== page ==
Illinois Attorney General tried to delay parole for Ray Larsen, convicted of the 23-shot murder of Chicago teenager Frank Casolari in 1972



The Illinois attorney general’s office tried unsuccessfully to delay the parole of Chicago child killer Raymond Larsen, 76, who ended up in jail after less than two months for failing to fulfilled his parole conditions, according to recently released files.

Minutes from the April meeting of the Illinois Prisoner Review Board – when it granted Larsen parole – indicate that the attorney general’s office attempted to delay the decision for 90 days in order to that he could be assessed as a possible “sexually violent person”.

Such a discovery could have kept him in prison.

Larsen had told prosecutors he was “looking for something to shoot” in 1972 when he shot dead Frank Casolari, 16, who was fishing in the Schiller Woods Forest Preserve near O’Hare Airport.

But nearly five decades after the murder, Larsen’s lawyer Mira de Jong told the board in April that the murder was ultimately not premeditated. She said Casolari told Larsen to turn down his radio “because it scared the fish away”, which the teenager threatened to call the police when he refused, they argued, then Larsen shot him. above.

The boy’s naked body was discovered under branches and debris in the woods. He had received 23 bullets.

Raymond Larsen.
Illinois Department of Corrections

De Jong told the council that Larsen had an abusive father who was a Chicago outfit debt collector, whom Larsen learned to hot wire and steal cars as a child and was sent to juvenile custody at 13. years. According to the parole board minutes, he grew up with “a group of reckless young men who would steal and burglarize to satisfy their own selfish desires.”

De Jong said he had changed for the better in prison, converting to Buddhism and that he would lead a “quiet life” if he was paroled.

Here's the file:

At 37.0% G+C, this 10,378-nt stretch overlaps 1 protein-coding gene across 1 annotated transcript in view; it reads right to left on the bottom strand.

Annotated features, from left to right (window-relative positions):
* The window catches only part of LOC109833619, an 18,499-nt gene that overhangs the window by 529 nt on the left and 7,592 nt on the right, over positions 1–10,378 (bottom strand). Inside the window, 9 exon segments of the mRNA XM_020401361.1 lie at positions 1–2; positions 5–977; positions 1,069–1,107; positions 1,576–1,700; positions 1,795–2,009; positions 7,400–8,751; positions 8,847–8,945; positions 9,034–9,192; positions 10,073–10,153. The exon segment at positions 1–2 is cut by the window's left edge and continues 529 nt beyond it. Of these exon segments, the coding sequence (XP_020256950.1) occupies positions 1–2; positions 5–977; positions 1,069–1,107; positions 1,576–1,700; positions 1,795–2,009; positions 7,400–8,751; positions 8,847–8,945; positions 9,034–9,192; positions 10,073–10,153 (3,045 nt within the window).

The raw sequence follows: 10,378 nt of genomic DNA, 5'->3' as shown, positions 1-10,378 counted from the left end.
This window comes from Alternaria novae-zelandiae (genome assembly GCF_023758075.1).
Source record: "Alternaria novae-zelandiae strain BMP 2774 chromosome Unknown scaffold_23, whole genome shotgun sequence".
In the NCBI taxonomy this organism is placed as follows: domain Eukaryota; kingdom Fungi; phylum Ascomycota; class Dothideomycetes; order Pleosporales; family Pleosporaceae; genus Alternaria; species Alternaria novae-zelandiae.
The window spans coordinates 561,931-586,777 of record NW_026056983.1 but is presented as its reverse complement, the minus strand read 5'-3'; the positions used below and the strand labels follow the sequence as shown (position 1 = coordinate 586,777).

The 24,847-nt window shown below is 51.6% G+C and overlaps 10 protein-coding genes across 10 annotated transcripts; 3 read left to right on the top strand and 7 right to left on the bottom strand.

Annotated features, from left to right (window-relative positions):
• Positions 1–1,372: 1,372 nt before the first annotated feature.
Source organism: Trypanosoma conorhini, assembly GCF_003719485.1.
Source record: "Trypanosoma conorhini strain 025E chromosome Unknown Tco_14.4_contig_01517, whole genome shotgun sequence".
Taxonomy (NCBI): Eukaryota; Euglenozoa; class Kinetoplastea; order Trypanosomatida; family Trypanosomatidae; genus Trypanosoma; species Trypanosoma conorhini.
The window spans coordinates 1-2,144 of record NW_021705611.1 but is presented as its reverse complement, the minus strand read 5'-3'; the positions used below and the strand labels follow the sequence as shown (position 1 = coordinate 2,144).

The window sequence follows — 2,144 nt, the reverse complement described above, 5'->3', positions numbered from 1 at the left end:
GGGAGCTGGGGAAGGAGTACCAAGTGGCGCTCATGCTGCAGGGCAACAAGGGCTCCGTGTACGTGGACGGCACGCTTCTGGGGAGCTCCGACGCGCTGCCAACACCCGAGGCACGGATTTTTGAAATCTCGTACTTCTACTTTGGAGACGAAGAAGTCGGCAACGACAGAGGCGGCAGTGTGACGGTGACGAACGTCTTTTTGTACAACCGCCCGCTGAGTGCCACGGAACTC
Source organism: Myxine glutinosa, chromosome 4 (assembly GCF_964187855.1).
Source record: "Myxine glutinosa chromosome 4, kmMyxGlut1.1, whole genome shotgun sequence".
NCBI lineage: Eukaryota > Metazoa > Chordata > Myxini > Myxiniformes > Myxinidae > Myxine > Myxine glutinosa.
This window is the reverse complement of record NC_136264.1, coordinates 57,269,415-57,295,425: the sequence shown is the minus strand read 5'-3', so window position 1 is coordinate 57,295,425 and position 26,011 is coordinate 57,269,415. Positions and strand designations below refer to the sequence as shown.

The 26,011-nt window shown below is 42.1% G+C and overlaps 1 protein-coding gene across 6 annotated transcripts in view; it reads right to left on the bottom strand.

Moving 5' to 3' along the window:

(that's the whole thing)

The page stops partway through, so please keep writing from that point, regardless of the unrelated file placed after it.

After years of refusal, the council voted 9-3 on April 29 to release Larsen on parole.

Officials declined to say why Larsen was paroled and have repeatedly delayed release of April meeting minutes, which show board chairman Craig Findley and members Max Cerda, Edith Crigler, Lisa Daniels, Oreal James, Virginia Martinez, Aurthur May Perkins, Drella Savage and Eleanor Wilson voted for his parole. Jeff Mears, Donald Shelton and Joseph Ruggerio, a former DuPage County district attorney, voted no.

Larsen was last released on parole in 2018, when the board voted 12-0 to keep him in jail. Council member Salvador Diaz said at the time: “There is something about inmate Larsen that makes him a repeat offender, and he may be at high risk of reoffending.”

After his release, Larsen moved to a halfway house in West Pullman and was told to keep in touch with his parole officer. But the Illinois Department of Corrections issued an arrest warrant on May 15 against his arrest after parole officers lost contact with him. He was found on May 19 and returned to the halfway house.

But he disappeared again on May 20. On May 28, Chicago police arrested him on the North Side. He had taken a Greyhound bus to Cincinnati without permission to visit a woman, officials said, but, unable to see her, returned to Chicago.

At the end of May, when Larsen was a fugitive, one of Casolari’s relatives told the Chicago Sun-Times: “What is our state doing? How do you lose this guy?

Frank Casolari.

Frank Casolari.
Chicago Daily News

On June 22, a three-member panel of the Prisoner Review Board revoked Larsen’s parole.

The board may reconsider whether he should be paroled next year.

In 1969, Larsen was sentenced to six months after a rape charge was reduced to a battery.

After being arrested on May 18, 1972 – a day after killing Casolari – he was charged with murder in the teenager’s death and sexual assault on a 14-year-old girl who was with Larsen in a stolen car when ‘He was stopped.

At the April and June council meetings, four detainees were paroled and nine were refused. Those paroled included an armed robber and two other killers, including Zelma King, 79, who shot three people in an apartment building on the south side in 1967.



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